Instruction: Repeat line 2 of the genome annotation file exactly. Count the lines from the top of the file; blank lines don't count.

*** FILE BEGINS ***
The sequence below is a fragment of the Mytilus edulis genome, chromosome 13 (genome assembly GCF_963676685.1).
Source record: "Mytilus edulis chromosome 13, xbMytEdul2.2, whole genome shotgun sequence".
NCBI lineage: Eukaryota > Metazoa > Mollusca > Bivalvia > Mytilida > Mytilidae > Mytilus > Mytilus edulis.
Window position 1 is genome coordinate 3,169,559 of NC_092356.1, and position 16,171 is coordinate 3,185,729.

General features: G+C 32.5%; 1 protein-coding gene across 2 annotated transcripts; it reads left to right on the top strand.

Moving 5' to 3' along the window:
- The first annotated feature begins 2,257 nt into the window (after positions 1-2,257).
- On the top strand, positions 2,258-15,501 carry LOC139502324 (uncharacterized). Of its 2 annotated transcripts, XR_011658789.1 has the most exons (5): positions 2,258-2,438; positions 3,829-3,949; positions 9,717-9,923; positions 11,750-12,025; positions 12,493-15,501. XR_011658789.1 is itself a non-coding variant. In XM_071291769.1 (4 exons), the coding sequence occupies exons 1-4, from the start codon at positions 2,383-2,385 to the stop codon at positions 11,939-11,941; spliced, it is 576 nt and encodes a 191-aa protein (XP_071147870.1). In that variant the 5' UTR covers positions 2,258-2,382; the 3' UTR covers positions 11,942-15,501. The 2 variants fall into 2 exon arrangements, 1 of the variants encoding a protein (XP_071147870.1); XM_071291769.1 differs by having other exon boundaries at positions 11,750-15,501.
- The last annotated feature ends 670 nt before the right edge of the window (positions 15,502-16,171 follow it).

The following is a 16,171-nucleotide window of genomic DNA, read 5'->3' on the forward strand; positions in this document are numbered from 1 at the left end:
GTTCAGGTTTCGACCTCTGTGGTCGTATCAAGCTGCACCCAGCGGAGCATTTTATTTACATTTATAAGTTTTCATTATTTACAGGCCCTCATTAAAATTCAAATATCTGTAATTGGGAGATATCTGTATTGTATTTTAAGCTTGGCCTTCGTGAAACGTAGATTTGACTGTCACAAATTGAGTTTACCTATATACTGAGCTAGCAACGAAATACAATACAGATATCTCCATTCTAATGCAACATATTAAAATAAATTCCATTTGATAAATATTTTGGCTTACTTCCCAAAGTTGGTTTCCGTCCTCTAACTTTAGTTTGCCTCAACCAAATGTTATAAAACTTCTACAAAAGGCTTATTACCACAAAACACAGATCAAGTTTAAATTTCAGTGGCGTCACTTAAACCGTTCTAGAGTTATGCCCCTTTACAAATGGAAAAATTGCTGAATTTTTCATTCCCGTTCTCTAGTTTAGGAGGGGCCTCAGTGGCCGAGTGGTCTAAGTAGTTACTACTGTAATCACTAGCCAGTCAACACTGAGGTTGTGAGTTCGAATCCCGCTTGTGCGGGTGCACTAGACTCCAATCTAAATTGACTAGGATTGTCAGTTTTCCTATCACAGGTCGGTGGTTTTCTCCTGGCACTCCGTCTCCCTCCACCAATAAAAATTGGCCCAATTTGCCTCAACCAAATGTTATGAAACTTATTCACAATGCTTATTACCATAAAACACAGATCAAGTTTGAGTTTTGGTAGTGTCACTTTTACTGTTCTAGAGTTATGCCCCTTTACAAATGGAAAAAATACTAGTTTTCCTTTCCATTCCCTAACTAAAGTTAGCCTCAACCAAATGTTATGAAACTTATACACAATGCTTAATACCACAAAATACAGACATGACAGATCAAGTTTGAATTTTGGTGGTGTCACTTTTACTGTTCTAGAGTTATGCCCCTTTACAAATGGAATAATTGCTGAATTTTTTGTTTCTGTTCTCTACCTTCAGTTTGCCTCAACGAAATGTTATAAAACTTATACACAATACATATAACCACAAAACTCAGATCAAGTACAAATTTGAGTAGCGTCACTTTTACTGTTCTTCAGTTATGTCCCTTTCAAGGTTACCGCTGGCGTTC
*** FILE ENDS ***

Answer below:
Source record: "Mytilus edulis chromosome 13, xbMytEdul2.2, whole genome shotgun sequence".